I bought my 8800 GTS 320mb the same time you did. So I too am looking to buy a new card. Unfortunately the GTS only needed a 450W PSU but the higher end 1gb cards now require more than that. The best I can do is 1gb 4850. I think that should keep me going for another year, hopefully two. I hope the Radeon 4890 causes a price a little price drop. Well at least theres no way I can get burned as bad as I did last time...
 

hairycat101

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@ Matt_B

I wasn't arguing for PhysX over Havok. Some games do, in fact, use PhysX and the eye-candy for those games is a bonus if you have an old card laying around that can bring it out. That is it. That is all. That is the only point I was making concerning PhysX. While we are on the topic, though, some big name developers are starting to look at PhysX more and more. Who knows... it may die out or might gain in popularity.
 

ravenware

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[citation][nom]hairycat101[/nom]Not really. Look at most ATI cards and see the single year warranty. Look at most Nvidia cards and see liftime warranty. Sure, Asus and Sapphire have more then a year and XFX does lifetime for its ATI cards, but most manufactures (less expensive ones) keep to a horrible warranty. Either that or the possible consumers of ATI products have had experiences with HIS products... that might keep them away from any ATI product forever.[/citation]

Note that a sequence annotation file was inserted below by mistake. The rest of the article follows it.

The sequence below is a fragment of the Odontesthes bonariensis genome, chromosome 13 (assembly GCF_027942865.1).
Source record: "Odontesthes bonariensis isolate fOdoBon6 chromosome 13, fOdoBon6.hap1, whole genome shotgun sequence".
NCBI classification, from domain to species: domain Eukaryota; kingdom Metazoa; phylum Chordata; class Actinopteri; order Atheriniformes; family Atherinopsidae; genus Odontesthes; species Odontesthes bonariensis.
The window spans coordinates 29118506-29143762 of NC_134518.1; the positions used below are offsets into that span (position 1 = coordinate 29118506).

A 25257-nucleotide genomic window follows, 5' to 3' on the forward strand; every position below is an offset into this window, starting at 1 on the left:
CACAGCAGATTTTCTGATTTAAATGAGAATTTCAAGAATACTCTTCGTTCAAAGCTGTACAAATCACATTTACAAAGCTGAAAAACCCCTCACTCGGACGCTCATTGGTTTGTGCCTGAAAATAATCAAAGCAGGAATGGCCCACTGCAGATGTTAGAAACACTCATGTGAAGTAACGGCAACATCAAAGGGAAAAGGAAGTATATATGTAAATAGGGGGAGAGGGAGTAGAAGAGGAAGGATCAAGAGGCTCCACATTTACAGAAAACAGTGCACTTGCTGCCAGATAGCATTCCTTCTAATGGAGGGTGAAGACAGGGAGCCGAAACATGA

WTF are babbling about?

I have seen plenty of poor quality trash come out a factory with an nvidia chip in it.

Hell my last nvidia card started going out on me. (thanks evga)
My 9800XT is alive and kicking over 5 years later while my 7800GT barely made it past 2.

Ohh and jaton, zotac, sparkle and ecs.
 

jerreece

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[citation][nom]grieve[/nom]I don’t have any excitement for these inferior cards….-the 4770 pairs with the 9800GTX, which was released when? A year ago? I just don’t see how anyone would care except for the $99 price tag.[/citation]

Technically the 9800GTX came out a long time ago, considering it's the same thing as the 8800 GTS 512 (G92). This is all about price points though. ATI is trying to capture the inexpensive gaming card slot with this $99 4770, since they are comparing it with the 9800GT.

Where the problem could come in, is that we may find ourselves with so many different video card models that you can spend $5 to $10 more and get the next step up, then $5-$10 more for the next step, etc. And with the already bad trend of naming schemes in this market, we could find more and more confused consumers.